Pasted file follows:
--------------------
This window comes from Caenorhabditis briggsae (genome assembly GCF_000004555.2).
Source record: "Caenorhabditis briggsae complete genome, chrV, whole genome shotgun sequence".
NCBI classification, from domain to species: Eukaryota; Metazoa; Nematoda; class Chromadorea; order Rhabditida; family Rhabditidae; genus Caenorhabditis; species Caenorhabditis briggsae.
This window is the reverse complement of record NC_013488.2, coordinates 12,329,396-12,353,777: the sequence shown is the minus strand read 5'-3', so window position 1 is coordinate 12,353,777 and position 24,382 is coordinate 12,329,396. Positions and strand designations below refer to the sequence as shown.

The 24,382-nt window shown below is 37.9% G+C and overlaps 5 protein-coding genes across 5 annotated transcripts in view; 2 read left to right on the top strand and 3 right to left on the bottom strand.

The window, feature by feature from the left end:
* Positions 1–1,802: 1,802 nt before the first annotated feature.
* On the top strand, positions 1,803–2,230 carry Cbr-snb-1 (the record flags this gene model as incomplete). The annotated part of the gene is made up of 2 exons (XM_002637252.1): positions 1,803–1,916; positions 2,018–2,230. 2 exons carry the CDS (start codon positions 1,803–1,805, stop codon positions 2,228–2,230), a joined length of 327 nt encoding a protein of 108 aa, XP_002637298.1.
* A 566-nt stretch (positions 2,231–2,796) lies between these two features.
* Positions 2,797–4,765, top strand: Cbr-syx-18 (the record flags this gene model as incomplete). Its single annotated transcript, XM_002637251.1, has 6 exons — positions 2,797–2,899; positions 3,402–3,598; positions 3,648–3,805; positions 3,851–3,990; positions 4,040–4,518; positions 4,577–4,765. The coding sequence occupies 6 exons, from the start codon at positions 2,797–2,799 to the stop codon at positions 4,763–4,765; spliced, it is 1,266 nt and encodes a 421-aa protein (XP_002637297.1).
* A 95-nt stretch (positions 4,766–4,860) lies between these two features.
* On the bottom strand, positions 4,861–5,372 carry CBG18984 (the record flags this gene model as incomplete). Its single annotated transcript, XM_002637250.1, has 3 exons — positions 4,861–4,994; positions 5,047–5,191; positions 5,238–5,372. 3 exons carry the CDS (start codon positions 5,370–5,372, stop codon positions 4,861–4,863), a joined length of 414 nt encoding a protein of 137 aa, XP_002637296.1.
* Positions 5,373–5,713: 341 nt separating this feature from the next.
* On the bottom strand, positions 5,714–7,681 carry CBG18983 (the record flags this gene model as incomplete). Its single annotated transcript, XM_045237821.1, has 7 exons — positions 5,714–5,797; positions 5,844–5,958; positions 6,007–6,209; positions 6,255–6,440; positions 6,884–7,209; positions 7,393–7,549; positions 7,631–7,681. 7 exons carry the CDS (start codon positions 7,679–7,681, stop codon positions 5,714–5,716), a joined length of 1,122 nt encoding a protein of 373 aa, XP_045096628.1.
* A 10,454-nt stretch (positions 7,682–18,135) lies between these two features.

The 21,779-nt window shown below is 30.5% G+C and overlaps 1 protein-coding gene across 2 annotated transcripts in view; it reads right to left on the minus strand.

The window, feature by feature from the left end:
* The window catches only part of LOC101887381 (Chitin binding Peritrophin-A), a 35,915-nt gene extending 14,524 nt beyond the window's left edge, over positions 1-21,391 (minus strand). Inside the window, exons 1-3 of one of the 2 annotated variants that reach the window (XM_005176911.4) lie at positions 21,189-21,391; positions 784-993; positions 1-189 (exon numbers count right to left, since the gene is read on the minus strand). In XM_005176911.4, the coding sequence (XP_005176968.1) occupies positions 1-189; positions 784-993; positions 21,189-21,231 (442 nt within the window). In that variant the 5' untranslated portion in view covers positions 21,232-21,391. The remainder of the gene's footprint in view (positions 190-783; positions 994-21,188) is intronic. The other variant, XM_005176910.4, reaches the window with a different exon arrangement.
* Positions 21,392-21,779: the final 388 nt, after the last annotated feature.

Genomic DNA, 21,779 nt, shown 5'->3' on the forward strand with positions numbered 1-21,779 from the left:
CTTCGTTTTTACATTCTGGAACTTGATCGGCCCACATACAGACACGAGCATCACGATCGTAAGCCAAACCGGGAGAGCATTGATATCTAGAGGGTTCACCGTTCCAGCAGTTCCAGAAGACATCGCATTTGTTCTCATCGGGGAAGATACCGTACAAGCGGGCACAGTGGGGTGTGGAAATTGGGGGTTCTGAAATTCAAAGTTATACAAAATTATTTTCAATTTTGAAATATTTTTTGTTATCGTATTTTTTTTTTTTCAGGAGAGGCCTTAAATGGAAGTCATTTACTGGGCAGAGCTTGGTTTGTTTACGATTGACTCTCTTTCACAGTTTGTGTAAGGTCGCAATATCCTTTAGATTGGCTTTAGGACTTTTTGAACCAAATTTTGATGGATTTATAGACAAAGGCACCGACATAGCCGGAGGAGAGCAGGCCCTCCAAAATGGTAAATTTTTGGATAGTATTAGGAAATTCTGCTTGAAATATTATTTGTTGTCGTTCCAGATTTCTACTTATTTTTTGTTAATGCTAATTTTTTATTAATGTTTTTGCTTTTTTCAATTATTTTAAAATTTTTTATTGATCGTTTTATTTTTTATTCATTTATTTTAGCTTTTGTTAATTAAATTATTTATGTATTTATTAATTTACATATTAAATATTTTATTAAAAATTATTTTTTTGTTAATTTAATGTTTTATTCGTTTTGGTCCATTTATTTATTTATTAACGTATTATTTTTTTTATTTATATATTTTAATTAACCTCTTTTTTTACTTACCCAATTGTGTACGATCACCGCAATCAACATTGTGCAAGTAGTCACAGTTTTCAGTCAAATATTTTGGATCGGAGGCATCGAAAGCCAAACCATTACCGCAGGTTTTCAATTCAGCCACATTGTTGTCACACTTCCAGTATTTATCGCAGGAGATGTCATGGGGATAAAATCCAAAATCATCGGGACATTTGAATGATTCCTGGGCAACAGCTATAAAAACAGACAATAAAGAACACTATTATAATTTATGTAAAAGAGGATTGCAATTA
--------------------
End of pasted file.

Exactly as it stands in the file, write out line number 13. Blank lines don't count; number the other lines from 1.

* Positions 5,373–5,713: 341 nt separating this feature from the next.